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Product & Engineering

A Truly Universal Prompt: Accessibility for All

At Duo we like to make the right thing to do, the easy thing to do. Duo recently announced that we’re simplifying our multi-factor authentication experience by building our new Universal Prompt.

The goal of the project is to both make the authentication prompt more secure and reduce user experience friction. When it comes to reducing friction, one of the fundamental pillars of this project is to provide a better authentication experience for everyone, including the many Duo users with disabilities.

We know that not everyone uses technology in the same way, but it’s important that our users with disabilities are able to access their accounts easily without compromising security. That’s why we’re committed to providing a high quality authentication experience regardless of how you use a computer.

Whether you need text magnified, use software to read websites to you, or only use a keyboard, we have strived to make authentication easier for all people. No workarounds should ever be needed to quickly authenticate.

Duo’s Core Value of Democratizing Security

Duo values access for all. One of our core values is to democratize security.

In the words of our founder, Dug Song, we can democratize security “by making it easy and effective -- something the industry has never really cared about.”

We care. So we have made some exciting changes to make it easy for administrators to set up Duo in all scenarios and deploy in hours. We made it easy for all users with different access needs to self-enroll, saving countless hours

Web Content Accessibility Guidelines (WCAG)

To make sure that we’re meeting the goals we have set, Duo is committing to meeting the Web Content Accessibility Guidelines (WCAG) 2.1 standards at the AA level. WCAG is a collaboratively created set of guidelines from contributors across the globe.

Duo chose the WCAG 2.1 AA standard to ensure that we are complying with the latest recommendations and to help our customers meet their compliance requirements. We are also watching these standards as they get updated so that we’re ready to support our customers' requirements as they evolve.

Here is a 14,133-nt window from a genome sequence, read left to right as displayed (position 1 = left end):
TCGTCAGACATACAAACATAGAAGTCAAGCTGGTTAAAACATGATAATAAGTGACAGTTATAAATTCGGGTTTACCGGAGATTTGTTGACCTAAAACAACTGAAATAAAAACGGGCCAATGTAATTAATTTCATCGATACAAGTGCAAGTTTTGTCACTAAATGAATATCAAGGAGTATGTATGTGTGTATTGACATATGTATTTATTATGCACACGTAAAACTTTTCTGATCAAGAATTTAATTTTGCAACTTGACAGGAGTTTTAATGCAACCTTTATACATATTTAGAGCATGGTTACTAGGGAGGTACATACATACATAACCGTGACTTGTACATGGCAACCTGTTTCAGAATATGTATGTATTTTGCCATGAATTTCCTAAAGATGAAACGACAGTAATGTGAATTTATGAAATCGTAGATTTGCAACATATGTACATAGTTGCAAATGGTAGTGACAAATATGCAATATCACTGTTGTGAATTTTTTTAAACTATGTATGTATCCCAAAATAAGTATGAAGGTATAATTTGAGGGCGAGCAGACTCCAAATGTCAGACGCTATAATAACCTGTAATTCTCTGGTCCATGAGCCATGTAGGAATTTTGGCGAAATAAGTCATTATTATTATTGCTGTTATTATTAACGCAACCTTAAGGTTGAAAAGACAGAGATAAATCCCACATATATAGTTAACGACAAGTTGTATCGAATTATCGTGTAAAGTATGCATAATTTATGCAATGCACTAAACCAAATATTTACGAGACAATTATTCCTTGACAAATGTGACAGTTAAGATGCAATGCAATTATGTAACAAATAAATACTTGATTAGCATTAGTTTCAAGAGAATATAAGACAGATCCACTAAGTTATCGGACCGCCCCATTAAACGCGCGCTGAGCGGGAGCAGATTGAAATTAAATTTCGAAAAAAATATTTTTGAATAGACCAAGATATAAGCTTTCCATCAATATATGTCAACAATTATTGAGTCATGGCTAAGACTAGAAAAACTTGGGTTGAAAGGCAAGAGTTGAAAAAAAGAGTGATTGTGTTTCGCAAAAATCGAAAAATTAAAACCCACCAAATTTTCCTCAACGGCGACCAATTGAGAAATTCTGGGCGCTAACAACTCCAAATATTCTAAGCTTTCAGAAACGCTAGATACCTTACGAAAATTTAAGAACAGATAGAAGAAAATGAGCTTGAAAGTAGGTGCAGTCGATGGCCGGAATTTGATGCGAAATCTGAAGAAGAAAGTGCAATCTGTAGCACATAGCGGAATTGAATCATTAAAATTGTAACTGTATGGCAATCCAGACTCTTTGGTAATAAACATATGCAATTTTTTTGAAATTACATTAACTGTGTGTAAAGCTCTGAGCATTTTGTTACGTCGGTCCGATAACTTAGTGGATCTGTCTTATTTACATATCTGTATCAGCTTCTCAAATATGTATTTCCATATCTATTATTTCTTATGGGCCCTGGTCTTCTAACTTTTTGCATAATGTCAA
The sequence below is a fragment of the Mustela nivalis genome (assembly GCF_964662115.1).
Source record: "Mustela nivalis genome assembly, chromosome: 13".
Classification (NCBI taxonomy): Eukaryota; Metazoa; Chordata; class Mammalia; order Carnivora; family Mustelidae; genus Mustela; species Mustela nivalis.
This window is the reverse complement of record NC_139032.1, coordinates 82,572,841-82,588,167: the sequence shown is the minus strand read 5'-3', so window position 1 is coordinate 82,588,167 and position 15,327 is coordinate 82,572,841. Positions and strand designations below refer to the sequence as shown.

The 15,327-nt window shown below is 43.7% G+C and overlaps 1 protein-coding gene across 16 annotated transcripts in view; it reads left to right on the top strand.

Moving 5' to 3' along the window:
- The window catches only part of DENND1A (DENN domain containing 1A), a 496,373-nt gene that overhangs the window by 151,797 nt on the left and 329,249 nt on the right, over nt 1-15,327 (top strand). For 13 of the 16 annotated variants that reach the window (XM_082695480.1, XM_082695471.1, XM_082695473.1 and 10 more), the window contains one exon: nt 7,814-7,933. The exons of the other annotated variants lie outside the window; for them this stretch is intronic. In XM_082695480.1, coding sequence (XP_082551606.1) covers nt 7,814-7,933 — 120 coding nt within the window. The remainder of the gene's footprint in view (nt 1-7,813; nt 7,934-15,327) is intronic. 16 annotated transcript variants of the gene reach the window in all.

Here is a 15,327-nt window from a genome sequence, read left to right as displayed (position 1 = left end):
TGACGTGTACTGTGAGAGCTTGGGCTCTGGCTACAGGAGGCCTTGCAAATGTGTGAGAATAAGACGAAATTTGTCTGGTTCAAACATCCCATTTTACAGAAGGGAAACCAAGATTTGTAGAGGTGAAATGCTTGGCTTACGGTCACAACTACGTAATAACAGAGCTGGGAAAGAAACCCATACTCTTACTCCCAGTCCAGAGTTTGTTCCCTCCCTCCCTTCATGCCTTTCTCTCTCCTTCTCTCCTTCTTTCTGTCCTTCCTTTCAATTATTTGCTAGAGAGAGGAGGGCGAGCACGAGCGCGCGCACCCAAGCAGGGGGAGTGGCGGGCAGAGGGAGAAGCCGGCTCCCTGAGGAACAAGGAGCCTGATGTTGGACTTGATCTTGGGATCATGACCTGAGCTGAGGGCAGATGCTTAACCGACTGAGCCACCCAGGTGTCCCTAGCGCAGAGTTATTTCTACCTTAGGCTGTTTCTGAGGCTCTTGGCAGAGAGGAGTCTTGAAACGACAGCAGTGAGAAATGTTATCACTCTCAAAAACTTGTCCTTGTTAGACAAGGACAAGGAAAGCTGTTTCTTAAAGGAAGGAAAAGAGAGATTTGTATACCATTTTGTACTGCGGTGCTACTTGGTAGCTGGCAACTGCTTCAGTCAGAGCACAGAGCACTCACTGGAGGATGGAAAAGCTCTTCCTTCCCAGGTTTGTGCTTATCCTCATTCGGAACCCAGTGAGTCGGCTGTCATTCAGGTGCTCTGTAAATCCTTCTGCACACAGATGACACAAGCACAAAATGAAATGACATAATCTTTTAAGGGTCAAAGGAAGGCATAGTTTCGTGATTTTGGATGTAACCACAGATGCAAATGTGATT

We’ve Set the Bar, Now Let’s Surpass It

The WCAG standard provides recommendations to help ensure applications are accessible, but with the Universal Prompt we want to be more than just accessible for users with disabilities. We want to give them a great, easy, secure experience. To accomplish this, Duo works with our customers to hear their individual needs and we test new features and products with users with disabilities.

From the first design concepts, we thought about how things would work for our users with disabilities. Some of the aspects that we focused on include providing easy to see text and interactable elements, making clean and intuitive layouts and honoring users’ accessibility preferences.

Early design documentation enumerating possible designs that differentiate between default, hover, and focus states.
The focus state design as it exists in the Universal Prompt today.
The hover state design as it exists in the Universal Prompt today.

Color Contrast

The current Duo Prompt includes buttons and elements with insufficient color contrast which could make discerning text from the background difficult. The new Universal prompt is an opportunity for us to introduce a color scheme where all text is comfortable to read for people with low vision and color blindness. In addition, we ensured that clickable elements like buttons and links have dark borders or underlines so they are clearly separated from plain text.

On the left: Buttons from the previous version of the prompt with insufficient color contrast that say “Call Me” and “Enter a Passcode.”